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Council Members, Citizens Renew Call for Liaison Officers

May 02, 2000

LOS ANGELES — Clashing yet again with Los Angeles Police Chief Bernard C. Parks over the use of community liaison officers for patrol duties, a City Council panel asked Monday for a legal opinion on whether the chief may be ordered to reassign them to their original duties of community outreach.

In a three-hour session marked by sharp exchanges, the council's Public Safety Committee also asked for a report on what other cities are doing and any changes that might improve police-community ties.

All of the members of the panel said they support either restoring the liaison officers to their former duties or some compromise that makes officers more accessible to neighborhood residents.

Parks again defended his decision to redeploy the 168 liaison officers to patrol duty, saying he wants all 9,400 police officers on the force--and not just designated liaison officers--to work closely with the public. The change to patrol duty began in 1997 and was completed last year.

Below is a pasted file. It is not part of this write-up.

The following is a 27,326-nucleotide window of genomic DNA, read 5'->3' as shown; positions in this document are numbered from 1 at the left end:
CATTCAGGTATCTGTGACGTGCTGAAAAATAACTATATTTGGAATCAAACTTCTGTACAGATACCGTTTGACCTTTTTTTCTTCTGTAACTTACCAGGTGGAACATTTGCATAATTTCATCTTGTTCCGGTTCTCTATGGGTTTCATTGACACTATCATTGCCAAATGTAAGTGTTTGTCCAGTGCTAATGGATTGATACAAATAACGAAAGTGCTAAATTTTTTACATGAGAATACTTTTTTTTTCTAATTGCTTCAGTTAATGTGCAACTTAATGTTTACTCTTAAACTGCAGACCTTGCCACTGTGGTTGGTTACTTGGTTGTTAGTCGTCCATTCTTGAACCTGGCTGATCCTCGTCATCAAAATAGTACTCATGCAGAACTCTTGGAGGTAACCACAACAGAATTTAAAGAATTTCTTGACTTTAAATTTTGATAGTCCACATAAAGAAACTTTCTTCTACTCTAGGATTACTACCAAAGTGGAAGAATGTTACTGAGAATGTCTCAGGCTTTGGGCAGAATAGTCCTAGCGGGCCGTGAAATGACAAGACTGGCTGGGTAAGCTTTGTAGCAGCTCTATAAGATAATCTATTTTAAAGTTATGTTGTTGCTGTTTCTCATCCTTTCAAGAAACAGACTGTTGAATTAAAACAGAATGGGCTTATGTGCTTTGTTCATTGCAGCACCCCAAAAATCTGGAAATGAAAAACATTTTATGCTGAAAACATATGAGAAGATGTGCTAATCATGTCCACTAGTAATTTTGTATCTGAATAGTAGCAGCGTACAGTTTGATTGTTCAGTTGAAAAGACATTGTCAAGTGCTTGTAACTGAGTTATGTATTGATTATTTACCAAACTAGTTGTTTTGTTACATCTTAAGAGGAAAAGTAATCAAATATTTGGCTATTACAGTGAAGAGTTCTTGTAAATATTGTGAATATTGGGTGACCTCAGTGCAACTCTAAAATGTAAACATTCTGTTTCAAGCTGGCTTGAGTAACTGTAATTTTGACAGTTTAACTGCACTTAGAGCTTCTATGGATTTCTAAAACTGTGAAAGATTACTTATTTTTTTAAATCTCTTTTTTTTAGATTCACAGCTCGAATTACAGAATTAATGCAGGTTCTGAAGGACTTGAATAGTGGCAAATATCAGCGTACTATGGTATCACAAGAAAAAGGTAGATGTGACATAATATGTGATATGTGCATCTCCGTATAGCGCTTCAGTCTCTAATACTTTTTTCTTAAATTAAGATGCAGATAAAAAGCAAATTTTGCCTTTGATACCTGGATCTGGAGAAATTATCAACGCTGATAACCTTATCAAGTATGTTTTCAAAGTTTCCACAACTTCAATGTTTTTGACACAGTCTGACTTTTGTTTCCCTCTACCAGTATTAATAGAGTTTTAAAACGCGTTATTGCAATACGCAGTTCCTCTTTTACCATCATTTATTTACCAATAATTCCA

"We have made a great deal of strides in the last year to eliminate what we call a split force, where we had 168 people given the task of community involvement and the other several thousand believed their role was just to do police work," Parks told the panel.

About 20 residents, mostly from the San Fernando Valley, testified that the reassignment of community liaison officers to patrol duty meant the end of close communication and cooperation between their neighborhoods and the police.

"The . . . program is missed and the general public wants it back," said Don Schultz, president of the Van Nuys Homeowners Assn. "It worked."

Parks said that all of the liaison officers now working patrol have pagers that neighborhood residents can use to reach them. He said he is exploring the idea of giving them cell phones for better communications with neighborhood leaders.

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